OPELIKA, Ala.- Dustin Chandler served a decade as a narcotics officer. He also has a daughter with special needs.
Chandler is the President and Co-Founder of Interaction Advisory Group, a group dedicated to the interactions and dynamics of those with special needs. Chandler said his experience wearing the badge and as a parent served as a calling for him.
“To be able to speak for my daughter, she can’t talk,” Chandler said. “My daughter is non-verbal. I feel like this training and coming out here for the special needs community as a whole and being able to bridge that gap and be able to represent my daughter, and children like her and adults living with developmental disabilities or autism, or anything is real special to me.”
Friday morning, Chandler led close to 80 first responders around the Chattahoochee Valley in Autism training. Chandler taught attendees what to expect when encountering someone with Autism, how to manage the situation, how to communicate with them and more.
Luanne Helms is the organizer of the event. This is the second year she has done the event, and she said it is the largest training of this type in the state. Her son, Jake has non-verbal Autism. Helms said Jake is the catalyst for the training.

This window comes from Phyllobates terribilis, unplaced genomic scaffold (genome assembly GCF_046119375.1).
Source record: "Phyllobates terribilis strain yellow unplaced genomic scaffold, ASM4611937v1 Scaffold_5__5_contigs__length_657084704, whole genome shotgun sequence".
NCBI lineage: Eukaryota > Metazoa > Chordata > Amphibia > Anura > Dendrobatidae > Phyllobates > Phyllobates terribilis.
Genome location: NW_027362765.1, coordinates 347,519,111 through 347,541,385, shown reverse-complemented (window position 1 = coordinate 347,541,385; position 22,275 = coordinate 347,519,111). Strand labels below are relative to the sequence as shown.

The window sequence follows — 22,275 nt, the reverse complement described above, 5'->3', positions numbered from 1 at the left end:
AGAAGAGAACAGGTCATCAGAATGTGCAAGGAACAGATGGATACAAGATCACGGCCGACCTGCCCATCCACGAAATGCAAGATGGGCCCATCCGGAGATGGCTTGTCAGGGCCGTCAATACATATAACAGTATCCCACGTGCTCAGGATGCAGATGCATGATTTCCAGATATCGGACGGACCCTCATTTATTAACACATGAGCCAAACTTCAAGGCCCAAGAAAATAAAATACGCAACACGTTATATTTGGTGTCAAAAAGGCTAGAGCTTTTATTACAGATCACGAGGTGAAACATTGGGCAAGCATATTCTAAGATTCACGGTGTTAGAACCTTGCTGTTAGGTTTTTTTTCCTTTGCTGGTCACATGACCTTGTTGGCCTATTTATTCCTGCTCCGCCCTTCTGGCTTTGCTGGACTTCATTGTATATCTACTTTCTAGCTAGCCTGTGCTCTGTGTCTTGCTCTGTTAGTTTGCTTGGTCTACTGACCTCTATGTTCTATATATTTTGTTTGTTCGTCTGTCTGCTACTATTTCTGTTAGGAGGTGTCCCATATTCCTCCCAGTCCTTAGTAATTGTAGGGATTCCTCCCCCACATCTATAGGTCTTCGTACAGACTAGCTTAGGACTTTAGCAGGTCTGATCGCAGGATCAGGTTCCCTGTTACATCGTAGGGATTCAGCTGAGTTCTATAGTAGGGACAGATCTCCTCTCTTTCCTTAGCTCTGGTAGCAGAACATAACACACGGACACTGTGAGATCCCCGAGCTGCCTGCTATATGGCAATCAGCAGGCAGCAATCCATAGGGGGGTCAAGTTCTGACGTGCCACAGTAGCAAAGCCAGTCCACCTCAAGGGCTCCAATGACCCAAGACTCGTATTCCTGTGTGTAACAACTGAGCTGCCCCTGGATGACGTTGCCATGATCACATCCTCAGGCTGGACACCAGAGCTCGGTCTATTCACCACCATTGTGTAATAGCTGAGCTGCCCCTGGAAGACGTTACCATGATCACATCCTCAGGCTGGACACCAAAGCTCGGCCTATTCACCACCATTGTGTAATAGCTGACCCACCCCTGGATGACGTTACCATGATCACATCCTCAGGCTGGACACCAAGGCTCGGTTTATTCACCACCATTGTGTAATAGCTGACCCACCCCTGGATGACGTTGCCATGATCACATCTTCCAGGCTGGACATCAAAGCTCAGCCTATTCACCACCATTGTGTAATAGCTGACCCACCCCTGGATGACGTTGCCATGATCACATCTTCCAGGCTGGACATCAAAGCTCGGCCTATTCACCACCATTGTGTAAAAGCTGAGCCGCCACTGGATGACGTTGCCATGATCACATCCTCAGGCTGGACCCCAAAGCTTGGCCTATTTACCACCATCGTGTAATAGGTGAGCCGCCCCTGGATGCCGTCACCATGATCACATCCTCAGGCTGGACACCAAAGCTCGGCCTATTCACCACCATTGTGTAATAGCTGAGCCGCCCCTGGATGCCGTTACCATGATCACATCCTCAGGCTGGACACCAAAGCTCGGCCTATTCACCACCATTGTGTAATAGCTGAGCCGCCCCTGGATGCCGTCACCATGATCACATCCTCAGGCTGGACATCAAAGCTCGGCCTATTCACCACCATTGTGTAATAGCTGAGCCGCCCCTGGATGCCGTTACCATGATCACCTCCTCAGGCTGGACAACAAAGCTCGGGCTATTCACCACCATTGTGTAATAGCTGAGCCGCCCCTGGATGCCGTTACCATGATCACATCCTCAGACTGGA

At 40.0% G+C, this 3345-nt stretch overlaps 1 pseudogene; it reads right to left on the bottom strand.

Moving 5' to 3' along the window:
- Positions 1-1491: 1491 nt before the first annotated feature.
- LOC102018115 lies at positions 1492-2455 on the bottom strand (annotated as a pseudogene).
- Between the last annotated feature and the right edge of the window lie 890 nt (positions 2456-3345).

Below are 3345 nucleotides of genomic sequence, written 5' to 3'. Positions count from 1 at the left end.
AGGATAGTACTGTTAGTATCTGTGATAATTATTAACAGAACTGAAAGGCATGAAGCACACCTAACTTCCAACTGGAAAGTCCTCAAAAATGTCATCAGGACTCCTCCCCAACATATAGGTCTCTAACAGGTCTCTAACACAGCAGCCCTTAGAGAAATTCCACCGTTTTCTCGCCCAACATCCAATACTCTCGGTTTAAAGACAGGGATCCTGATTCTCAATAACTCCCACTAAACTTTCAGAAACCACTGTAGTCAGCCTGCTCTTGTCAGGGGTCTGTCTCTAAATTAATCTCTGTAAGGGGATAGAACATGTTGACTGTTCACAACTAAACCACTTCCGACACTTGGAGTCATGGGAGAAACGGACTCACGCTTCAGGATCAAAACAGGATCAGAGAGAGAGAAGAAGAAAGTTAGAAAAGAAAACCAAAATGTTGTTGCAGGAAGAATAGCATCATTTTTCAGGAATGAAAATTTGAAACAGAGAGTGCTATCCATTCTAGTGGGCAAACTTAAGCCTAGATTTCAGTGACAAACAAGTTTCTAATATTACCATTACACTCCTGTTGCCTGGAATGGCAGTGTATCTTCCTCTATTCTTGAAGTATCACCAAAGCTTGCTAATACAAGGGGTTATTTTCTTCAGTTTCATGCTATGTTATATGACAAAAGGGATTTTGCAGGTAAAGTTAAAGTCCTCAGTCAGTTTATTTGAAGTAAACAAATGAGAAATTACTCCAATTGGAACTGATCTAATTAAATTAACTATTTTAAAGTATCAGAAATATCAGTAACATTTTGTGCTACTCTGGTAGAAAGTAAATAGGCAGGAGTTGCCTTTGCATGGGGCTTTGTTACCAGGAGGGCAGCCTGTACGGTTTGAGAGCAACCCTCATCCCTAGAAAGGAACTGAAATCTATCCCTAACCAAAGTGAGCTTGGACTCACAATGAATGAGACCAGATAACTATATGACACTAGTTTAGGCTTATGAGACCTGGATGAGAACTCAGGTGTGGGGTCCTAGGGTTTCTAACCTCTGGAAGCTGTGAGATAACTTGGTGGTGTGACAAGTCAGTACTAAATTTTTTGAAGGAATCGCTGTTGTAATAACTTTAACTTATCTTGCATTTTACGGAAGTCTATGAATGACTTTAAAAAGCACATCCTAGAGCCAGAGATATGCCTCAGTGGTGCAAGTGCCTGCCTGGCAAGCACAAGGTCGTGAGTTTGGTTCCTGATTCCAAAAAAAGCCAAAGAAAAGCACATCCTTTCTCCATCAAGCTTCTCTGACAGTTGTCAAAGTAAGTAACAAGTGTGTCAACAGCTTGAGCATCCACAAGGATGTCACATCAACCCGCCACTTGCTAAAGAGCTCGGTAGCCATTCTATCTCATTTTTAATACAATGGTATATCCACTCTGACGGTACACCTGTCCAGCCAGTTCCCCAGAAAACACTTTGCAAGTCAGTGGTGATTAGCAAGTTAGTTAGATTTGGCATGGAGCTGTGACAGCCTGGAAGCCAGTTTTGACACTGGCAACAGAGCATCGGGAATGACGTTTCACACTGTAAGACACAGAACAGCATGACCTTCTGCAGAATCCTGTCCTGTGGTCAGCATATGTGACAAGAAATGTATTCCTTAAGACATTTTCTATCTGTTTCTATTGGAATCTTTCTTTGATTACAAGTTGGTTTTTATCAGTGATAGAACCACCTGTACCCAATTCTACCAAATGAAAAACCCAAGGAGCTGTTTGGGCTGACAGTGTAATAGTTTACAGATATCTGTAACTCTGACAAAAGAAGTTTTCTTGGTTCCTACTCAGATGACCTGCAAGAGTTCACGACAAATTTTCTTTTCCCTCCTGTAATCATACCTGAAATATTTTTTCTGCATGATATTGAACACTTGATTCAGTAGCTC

“It makes me feel safe for Jake to be able to go out and enjoy his community and be a part of the community, work in the community, he volunteers in the community, so it brings up a level of safety for everybody across the board,” Helms said.
Captain Shane Healey of the Opelika Police Department said the training gives a whole new perspective to those who may not know how to handle a situation.
“In law enforcement, it’s all about how you communicate with people,” Captain Healey said. “That’s how you de-escalate situations. That’s how we go into a call or some sort of situation and handle it is by communication. These trainings help us understand people and how to communicate with them.”
Helms said she is hoping to do another training session in the early part of 2017.